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Spring Housing Guide

Delightful performances in musical

In 2015-2016, more than 11 million students will participate locally and regionally with the hopes of making it to National Spelling Bee. “The 25th Annual Putnam County Spelling Bee” is representative of many of those students’ stories.

This coming weekend will be the last performances of the University’s theatre and film department production of “The 25th Annual Putnam County Spelling Bee, the Musical.”

Those participating in the show’s bee are a batch of sixth graders. The musical highlights the students’ passions, as well as featuring their home lives that prompted their participation in the bee.

Many of the children are under immense pressure from their parents, or conversely are trying desperately to give their parents a reason to pay attention to them. When we think of awkward years, we often think of adolescence, but truly ages seven to ten were significantly more so – we just have the luxury of not remembering.

The University’s student performances, depicting the children, were indeed delightful. Seeing adults pretend to be children is always fun, and maybe ought to be done more. While to some, it may come across as juvenile, there is an idea of being able to take what you know now, as an adult, and apply it to a past self, as in this case the cast of this musical. The things that break children’s hearts can seem so foreign to us now, but are important to recall.

All this aside, the show is in fact a slice-of-life comedy. The individual cast members each exhibit unique eccentricities played up in a fantastically fun-filled way, as they go from a “winner takes it all” mentality to the reality that winning isn’t everything.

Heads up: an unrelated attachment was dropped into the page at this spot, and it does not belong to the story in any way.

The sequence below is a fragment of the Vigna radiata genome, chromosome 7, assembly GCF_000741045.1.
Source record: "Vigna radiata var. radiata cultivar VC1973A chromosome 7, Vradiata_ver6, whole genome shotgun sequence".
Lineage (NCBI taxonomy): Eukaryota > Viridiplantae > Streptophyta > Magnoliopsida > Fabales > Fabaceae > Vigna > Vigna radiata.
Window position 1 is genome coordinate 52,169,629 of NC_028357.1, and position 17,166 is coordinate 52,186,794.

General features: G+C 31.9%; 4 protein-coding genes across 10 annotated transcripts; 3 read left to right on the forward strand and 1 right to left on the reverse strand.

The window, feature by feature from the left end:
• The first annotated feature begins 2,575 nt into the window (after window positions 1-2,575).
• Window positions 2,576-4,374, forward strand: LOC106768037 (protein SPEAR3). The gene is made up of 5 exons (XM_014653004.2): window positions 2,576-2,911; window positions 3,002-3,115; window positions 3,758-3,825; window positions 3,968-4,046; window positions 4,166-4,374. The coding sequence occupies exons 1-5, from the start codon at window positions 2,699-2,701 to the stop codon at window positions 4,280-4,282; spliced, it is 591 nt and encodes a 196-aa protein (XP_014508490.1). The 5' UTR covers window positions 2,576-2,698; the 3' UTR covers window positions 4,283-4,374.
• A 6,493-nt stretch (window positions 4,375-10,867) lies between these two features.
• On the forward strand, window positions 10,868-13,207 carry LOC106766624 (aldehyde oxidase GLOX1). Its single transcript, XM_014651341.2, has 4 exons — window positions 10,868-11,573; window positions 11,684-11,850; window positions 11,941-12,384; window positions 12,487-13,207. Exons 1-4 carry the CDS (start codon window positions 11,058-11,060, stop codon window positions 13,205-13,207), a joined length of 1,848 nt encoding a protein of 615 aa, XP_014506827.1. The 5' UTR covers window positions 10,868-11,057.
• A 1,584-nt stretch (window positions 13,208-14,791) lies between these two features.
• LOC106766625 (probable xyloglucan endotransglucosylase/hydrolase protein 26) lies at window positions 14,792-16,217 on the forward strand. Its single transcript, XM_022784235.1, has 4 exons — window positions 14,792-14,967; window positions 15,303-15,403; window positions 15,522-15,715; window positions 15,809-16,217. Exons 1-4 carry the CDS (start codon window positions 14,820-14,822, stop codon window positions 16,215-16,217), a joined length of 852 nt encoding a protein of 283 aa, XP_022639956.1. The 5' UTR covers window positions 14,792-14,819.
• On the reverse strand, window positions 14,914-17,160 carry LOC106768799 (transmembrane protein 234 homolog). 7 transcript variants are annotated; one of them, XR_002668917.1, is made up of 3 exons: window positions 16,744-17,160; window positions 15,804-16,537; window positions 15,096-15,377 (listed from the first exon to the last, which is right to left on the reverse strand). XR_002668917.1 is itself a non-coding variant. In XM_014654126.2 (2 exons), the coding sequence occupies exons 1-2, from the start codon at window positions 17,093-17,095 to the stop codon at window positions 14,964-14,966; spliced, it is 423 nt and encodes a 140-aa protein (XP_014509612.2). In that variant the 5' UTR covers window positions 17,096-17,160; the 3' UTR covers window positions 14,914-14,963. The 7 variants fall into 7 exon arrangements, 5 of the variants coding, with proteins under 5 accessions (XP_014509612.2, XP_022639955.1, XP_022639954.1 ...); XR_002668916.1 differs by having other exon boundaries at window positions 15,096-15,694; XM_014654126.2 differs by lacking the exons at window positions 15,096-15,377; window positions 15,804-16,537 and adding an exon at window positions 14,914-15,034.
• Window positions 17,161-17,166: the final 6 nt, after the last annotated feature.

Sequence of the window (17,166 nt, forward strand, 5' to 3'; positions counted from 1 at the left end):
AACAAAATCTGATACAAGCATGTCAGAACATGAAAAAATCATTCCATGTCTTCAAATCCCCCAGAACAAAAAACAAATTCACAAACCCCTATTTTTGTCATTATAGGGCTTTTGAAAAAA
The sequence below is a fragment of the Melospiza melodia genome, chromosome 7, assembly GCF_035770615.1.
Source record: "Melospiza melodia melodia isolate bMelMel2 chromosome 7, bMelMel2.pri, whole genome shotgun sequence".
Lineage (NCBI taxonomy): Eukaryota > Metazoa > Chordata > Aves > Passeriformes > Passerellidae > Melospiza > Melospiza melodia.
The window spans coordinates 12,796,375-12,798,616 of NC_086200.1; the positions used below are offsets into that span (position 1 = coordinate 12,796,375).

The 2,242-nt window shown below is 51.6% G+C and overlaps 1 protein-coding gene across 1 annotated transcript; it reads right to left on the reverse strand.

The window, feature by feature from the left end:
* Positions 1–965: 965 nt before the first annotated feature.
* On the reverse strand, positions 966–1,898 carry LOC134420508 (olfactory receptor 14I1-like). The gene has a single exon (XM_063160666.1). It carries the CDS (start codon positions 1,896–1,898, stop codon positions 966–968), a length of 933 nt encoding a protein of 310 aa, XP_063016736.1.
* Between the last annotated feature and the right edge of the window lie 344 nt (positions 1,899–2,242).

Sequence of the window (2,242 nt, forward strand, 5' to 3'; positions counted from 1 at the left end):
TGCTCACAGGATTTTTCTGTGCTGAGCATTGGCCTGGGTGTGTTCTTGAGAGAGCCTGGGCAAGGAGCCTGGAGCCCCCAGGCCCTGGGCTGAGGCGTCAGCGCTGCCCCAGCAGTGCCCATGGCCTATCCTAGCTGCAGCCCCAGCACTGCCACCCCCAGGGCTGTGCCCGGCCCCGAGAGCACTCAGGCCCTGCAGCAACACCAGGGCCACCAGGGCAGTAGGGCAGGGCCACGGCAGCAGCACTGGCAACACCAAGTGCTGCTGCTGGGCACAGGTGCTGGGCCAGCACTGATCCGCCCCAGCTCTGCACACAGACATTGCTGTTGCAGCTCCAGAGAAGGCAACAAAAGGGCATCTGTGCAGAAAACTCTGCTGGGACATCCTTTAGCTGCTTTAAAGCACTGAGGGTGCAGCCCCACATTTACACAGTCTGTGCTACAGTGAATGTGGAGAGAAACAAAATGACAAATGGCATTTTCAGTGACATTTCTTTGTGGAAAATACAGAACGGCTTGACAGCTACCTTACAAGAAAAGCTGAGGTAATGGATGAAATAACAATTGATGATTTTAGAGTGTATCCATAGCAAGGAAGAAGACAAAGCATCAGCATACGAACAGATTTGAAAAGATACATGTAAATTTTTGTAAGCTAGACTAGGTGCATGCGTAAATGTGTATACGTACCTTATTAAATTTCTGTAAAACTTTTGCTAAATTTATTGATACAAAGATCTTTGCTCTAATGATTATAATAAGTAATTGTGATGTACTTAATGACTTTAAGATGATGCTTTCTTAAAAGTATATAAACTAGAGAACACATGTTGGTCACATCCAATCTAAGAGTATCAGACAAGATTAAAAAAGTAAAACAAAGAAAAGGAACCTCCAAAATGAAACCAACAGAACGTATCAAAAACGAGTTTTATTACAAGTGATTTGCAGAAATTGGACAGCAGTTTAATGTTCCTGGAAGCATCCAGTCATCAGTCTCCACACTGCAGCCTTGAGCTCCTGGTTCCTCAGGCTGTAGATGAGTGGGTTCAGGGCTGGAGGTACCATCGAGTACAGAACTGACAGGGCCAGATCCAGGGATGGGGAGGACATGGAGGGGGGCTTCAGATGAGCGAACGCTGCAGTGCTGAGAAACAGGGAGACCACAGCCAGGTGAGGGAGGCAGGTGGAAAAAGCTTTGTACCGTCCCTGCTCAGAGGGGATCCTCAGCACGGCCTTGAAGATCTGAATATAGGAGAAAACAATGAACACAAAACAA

The show is intended to have an element of improvisation, though it seems to come from the handful of audience members randomly chosen to spell alongside the cast. While they make it through a few rounds of spelling, they don’t last long. The rest of the musical is scripted.

While I enjoyed the performances of the cast, there were a few things intrinsic to the musical itself that I found cringeworthy. Intended to be comedic, there were maybe two or three words with their definitions and sentence usage that relied on outdated stereotypes. I chalk this up to two things: one, that it seems indicative of the mid-2000s when the play was originally produced; two, this musical has a general audience version and an adult version, which I think the production may have tried to blend subtly. With the latter, adults love off color jokes, and the adult version was intended to be ironically anti-politically correct. I would leave it up to individuals to decide if the University’s production was successful, but I think it was.

The musical was successful with good performances all around. There are some numbers that are extremely fun with some great dancing and choreography; seriously, the character Barfeé (played by Braeden Tuttle) really delivered in his rendition of “Magic Foot” with high kicks and swiveling hips.

I was frankly impressed overall with this production. If you want some good old fashioned fun and sentiment, this weekend you should check it out.

Their remaining play dates are Oct. 29, 30, 31 at 8 p.m. and Oct. 31 at 2 p.m.

Tickets are available in advance at $15 for adults and $5 for students and children, and $20 the day of the performance. To purchase tickets, visit bgsu.edu/arts or call the box office at 419-372-8171.

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